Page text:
20.219 more than a great promise

From: Humanist Discussion Group (by way of Willard McCarty willard.mccarty_at_kcl.ac.uk>
Date: Tue, 26 Sep 2006 08:06:46 +0100

               Humanist Discussion Group, Vol. 20, No. 219.
       Centre for Computing in the Humanities, King's College London
                     Submit to: humanist_at_princeton.edu

         Date: Tue, 26 Sep 2006 07:58:51 +0100
         From: David Sewell <dsewell_at_virginia.edu>
         Subject: Re: 20.211 great promise, not great threat?

> Richard Rorty said some time ago (in an
> London Review of Books piece) that he thought we are seeing an end to
> the epistemic wars between the sciences and the humanities. Ian
> Hacking has done much to change hostilities into negotiations. I
> think we have a big role to play here -- and, if I am right, that it
> just could be the most important result of all.

I can't speak to the epistemic issues, but at least within the context
of the United States it would be the height of irresponsibility for an
academic humanist to persist in fighting the old "two cultures" battles
against our colleagues in the sciences at a historical moment when the
authority, independence, and integrity of the natural sciences have been
under sustained attack from powerful retrograde forces. Elsewhere things
are not so dire, at least to the extent that putting fingers in one's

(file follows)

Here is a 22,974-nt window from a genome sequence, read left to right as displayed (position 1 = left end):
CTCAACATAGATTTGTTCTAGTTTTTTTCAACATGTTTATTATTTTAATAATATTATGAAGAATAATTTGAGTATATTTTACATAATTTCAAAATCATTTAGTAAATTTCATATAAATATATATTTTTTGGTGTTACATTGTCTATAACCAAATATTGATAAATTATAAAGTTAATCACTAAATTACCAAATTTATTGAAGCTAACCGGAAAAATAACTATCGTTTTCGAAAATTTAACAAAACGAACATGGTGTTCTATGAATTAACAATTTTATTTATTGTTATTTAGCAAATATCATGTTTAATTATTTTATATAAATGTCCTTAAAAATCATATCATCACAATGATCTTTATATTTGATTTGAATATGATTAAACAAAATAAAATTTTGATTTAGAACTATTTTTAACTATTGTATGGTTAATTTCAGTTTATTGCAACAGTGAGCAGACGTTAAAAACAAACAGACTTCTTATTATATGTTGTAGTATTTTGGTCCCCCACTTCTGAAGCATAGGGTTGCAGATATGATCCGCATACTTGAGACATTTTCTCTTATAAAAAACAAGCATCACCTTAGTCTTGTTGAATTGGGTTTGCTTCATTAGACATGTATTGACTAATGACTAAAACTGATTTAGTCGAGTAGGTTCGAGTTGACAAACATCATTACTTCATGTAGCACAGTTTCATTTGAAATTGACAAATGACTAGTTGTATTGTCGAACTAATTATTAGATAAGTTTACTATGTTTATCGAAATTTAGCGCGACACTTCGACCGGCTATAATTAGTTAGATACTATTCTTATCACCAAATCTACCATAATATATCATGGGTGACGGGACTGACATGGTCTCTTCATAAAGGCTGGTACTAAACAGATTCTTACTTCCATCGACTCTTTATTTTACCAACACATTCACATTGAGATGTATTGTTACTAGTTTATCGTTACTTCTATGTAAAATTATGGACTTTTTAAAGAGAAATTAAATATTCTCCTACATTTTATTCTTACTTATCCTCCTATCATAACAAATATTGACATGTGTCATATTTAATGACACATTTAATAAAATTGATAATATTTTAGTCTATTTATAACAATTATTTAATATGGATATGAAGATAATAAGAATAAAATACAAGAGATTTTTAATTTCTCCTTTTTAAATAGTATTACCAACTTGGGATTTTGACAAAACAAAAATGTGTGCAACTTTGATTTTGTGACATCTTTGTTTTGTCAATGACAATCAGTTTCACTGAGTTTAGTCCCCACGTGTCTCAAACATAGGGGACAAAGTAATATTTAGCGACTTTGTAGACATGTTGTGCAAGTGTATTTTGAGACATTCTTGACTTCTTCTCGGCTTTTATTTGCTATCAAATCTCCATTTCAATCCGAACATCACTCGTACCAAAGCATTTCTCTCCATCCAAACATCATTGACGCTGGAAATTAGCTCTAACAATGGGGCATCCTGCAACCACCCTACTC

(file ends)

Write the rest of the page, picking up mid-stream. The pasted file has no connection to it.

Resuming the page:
ears and muttering "I can't hear you!" has not been considered an
appropriate response to empirical evidence by most central governments.
Still, if there was ever a time for humanists to be making common cause
with scientists, I'd say this is it. We share a common belief in the
value of inquiry, and for both groups the suppression of inquiry is
a far greater threat than the unlikely possibility that one side of the
sciences/humanities division is ever going to have permanent ascendancy
over the other.


David Sewell, Editorial and Technical Manager
ROTUNDA, The University of Virginia Press
PO Box 400318, Charlottesville, VA 22904-4318 USA
Courier: 310 Old Ivy Way, Suite 302, Charlottesville VA 22903
Email: dsewell_at_virginia.edu   Tel: +1 434 924 9973
Web: http://rotunda.upress.virginia.edu/
Received on Tue Sep 26 2006 - 03:44:29 EDT

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